The most common finishes are: black, chrome and brushed steel. Custom finishes come in a wide array, ranging from white to brass to even champagne. There are also wood-metal combination finishes as well as stainless steel finishes. These two should really be listed under ""Material"", but some people list them under finishes.
Table bases will be made from several different materials. The most common are stainless steel, steel, iron, aluminum and wood.
Stainless steel bases are great for restaurants, kitchens and outdoor tables. This is because stainless steel is rust resistant. If your table base might be coming in contact with liquids on a regular basis, you may want to go with stainless steel. If you will be working with or near food, check out bases made of 304 "food grade" stainless steel. 304 grade is the most common grade of stainless steel and should be used in food preparation and dining applications. It is used because it is resistant to the corrosion caused by the acids found in fruits, vegetables and meat, and is very easy to sanitize.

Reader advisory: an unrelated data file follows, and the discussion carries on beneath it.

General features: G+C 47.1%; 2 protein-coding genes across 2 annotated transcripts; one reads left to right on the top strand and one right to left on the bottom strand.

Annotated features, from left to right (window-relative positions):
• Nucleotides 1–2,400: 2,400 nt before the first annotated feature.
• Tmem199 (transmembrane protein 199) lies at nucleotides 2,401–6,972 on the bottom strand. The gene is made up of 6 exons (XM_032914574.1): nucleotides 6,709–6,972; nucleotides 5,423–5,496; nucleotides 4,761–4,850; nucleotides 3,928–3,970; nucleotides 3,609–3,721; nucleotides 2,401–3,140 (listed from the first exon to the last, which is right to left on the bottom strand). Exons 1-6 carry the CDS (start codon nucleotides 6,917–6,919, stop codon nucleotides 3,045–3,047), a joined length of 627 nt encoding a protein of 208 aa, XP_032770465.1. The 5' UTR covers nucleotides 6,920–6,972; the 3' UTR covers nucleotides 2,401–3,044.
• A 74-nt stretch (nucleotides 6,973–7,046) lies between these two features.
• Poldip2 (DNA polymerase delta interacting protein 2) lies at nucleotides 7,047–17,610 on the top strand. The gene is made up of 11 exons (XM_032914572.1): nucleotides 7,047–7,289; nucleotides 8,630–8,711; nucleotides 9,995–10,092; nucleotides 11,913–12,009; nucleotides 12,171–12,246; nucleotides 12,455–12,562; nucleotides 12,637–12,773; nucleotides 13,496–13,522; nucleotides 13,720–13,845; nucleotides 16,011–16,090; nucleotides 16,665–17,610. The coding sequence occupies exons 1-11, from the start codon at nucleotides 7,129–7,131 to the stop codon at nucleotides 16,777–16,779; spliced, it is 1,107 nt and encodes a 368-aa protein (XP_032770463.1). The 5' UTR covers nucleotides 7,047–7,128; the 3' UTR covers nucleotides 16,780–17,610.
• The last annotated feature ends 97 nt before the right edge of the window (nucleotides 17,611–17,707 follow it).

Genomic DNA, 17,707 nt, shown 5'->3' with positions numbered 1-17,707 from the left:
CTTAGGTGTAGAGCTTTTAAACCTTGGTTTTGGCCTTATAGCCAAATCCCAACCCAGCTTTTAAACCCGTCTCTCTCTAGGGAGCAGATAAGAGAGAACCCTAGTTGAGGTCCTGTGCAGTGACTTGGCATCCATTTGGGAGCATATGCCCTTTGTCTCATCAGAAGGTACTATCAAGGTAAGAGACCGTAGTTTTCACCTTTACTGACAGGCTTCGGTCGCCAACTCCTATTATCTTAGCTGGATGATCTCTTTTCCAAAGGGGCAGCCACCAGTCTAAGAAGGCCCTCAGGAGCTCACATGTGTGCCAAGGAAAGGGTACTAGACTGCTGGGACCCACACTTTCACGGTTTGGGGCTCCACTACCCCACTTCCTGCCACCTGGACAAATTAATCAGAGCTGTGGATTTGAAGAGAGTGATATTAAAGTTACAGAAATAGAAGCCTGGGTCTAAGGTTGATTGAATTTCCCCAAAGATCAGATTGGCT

Aluminum is a great choice for a base if you would like a lighter base, as aluminum is not a very heavy metal but is still extremely durable.
Some bases will come with leveler feet and some will not. You will need to decide if you need them or not. Levelers will be needed in situations where there may be be uneven floor surfaces, such as in older buildings or outdoor surfaces. Levelers will usually give you an adjustment of 1/4" to 1".
The last thing you will have to decide is if you want any base accessories. Base accessories are: footrings, anti-sag support bars, modesty panels and wire management systems. Footrings are great for bar tables. They allow you to rest your feet on the base so that they are not left dangling from a bar stool. Modesty panels and wire management systems have obvious uses in office settings."
|Foot Ring||Modesty Panel with Wire Management|